Dusseldorf Daniel Hager currently travels frequently, at least part of the long way. He now lives in Munich and then takes the ICE to Karlsruhe, which is currently so empty that the boss of the Hager Group has no problem keeping up. “And the trains are on time,” says the 48-year-old entrepreneur, who took over the management of the family company founded in 1955 twelve years ago.
The special thing about it: The Hager Group has two headquarters, one in Blieskastel in Saarland, one in Obernai near Strasbourg, where Hager also lived for a long time. Electrical boxes, switches and electronics for smart homes are produced there, but also in China or Italy.
The corona virus has dominated its business since the beginning of January. The company operates two plants in China. They were only able to open again two weeks later after the New Year holidays.
In Europe, Hager was first affected in Italy. In France, the five plants had to close on March 17th, in Spain from late March to April 14th. A plant in Poland that was dependent on production and delivery from Alsace was also affected. Only the plant in India is currently completely closed.
“You have to go through a real funeral curve, as is known from psychology,” says Hager. First you think: “That can’t be”, then you look for a culprit and then you find solutions, he says thoughtfully. “As an entrepreneur, you have to master the first steps in the crisis.”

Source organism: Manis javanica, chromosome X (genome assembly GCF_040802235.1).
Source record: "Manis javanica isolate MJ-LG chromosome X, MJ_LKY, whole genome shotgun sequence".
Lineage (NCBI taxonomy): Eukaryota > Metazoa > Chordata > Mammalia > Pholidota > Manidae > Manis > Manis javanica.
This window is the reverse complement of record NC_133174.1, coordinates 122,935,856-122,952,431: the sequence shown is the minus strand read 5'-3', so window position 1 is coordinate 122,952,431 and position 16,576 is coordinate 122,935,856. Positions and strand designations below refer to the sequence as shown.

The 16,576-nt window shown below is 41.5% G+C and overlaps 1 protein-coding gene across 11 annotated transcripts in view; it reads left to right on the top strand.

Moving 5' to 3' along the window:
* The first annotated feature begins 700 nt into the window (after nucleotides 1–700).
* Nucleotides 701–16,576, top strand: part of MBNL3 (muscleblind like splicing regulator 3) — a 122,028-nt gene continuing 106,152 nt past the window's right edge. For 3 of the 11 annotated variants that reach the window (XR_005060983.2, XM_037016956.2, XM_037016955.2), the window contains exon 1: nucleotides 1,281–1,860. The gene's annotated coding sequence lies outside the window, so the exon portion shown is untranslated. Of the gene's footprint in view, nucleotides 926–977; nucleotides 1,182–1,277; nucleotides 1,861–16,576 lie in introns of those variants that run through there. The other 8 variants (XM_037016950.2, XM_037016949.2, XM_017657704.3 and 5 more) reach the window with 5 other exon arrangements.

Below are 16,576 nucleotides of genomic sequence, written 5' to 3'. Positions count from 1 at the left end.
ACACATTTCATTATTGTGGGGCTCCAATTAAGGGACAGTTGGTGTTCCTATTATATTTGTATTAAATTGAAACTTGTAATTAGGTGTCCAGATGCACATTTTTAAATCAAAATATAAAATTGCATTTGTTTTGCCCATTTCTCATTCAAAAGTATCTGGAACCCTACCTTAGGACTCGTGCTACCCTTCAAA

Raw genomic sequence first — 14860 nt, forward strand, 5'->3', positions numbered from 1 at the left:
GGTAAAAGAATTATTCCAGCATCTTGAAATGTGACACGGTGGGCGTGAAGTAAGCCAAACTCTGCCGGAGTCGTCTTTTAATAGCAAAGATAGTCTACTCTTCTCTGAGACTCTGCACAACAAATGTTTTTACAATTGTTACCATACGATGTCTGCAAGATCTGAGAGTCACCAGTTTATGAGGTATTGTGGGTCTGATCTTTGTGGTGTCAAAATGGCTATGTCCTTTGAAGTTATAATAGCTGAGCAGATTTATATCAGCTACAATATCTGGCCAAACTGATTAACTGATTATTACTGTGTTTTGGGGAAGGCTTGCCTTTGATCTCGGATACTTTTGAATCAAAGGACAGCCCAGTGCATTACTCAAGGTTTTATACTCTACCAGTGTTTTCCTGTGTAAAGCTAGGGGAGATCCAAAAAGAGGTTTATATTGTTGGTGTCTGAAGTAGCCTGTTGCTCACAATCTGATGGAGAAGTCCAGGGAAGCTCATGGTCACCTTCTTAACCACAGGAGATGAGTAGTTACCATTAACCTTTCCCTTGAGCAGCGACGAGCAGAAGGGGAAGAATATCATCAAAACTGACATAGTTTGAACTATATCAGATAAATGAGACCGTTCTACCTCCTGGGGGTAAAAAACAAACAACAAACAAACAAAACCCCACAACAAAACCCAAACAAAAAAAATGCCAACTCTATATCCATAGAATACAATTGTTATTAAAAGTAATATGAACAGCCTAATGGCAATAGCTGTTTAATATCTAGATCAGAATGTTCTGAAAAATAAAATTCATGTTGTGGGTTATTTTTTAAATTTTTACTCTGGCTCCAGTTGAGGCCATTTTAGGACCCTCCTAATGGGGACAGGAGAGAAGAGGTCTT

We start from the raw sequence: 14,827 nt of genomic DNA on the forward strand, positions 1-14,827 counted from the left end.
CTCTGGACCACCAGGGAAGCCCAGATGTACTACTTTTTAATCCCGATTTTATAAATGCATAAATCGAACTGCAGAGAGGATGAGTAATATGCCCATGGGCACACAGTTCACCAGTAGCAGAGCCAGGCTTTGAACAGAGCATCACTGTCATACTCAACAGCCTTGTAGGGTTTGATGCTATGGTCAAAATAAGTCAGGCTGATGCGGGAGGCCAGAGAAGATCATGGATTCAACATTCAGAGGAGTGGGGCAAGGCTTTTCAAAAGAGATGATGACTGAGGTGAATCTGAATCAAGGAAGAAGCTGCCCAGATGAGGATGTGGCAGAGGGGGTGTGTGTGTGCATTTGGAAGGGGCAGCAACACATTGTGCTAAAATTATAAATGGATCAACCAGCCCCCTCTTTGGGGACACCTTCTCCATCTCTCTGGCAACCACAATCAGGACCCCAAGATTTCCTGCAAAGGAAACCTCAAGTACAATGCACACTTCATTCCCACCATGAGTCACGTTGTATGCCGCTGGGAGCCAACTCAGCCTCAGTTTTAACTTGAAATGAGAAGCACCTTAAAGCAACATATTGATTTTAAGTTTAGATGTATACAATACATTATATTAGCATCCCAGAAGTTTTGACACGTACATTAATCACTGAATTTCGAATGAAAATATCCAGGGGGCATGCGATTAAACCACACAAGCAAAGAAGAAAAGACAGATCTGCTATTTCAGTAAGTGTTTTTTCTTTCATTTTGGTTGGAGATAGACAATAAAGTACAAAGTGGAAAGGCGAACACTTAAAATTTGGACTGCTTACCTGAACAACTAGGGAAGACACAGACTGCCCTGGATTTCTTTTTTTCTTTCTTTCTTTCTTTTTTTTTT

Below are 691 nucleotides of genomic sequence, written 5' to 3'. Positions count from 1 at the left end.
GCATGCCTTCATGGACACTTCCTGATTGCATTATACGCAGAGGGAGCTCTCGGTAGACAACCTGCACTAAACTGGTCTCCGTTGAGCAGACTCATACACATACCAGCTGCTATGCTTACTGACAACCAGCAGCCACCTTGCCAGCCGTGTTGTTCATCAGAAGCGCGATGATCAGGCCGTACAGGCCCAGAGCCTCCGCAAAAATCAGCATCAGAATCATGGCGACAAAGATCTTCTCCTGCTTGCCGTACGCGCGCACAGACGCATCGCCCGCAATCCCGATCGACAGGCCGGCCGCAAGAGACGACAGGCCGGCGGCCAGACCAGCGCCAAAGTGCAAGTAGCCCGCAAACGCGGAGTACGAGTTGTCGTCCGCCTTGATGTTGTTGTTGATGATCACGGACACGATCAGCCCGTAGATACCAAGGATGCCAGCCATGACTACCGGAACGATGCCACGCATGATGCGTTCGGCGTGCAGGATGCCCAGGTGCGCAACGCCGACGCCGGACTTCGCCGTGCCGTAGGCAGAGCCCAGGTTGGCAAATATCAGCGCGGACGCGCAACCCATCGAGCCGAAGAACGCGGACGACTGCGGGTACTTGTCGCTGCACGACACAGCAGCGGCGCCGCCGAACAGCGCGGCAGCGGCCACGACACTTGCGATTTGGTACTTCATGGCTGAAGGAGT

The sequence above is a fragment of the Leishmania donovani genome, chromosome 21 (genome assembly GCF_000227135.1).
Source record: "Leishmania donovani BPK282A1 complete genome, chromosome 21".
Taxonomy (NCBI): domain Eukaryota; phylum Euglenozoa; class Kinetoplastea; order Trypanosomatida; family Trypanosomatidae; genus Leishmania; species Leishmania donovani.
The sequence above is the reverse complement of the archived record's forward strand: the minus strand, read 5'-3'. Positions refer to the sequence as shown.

He believes that the health and safety of employees comes first. Then you have to see that the company is not shaken too much. “You are in a giant cloud of smoke,” he describes his initial situation. “Only when the smoke clears do you have your head free to think ahead.”
However, that is very difficult. Even the political actors do not know how long the restrictions will continue to apply. “The federal government acted well, but was poorly prepared when it came to health protection materials.”
Overall, the crisis in Europe was underestimated. But then the restrictions were all the more severe. Especially in France, Hager knows.
Hager sees great damage
Hager has the most employees in France, with 3,500 out of more than 11,500. And the government did not really trust the “Gallic people”, Hager is convinced of that.
After all, it is a popular sport in the country to bypass state instructions. The measures taken by the Emmanuel Macron government had done enormous damage, “psychologically and economically”.
In fact, the lockdown in France was tougher than here. Although no one was prevented from going to work, says Hager, “the martial rhetoric fueled fears, and so many Frenchmen stayed away from work. 90 percent of the cranes and excavators even rested on the construction sites, even though the employees were allowed to work. “I prefer to be trapped in Germany at the moment. It is not clear to me that, for example, I can only jog between 7 p.m. and 10 a.m., as is the case in parts of France. ”
After it was clear that President Macron had overdone it, his economics and finance minister Bruno Le Maire had to call on the French to go to work. On the other hand, things were going comparatively well in Germany, the federal and state governments are close to the citizens, Hager is convinced. Federalism works.
Many plants are not yet running at full capacity, but demand is high and delivery backlogs arise. In France, production started at the beginning of April with a production capacity in Obernai of 25 percent.
By the end of April it was around 60 percent, from this week it should be 70 percent. The company currently has almost 100 suspected Covid 19 cases, most of them in France (50) and Germany (40).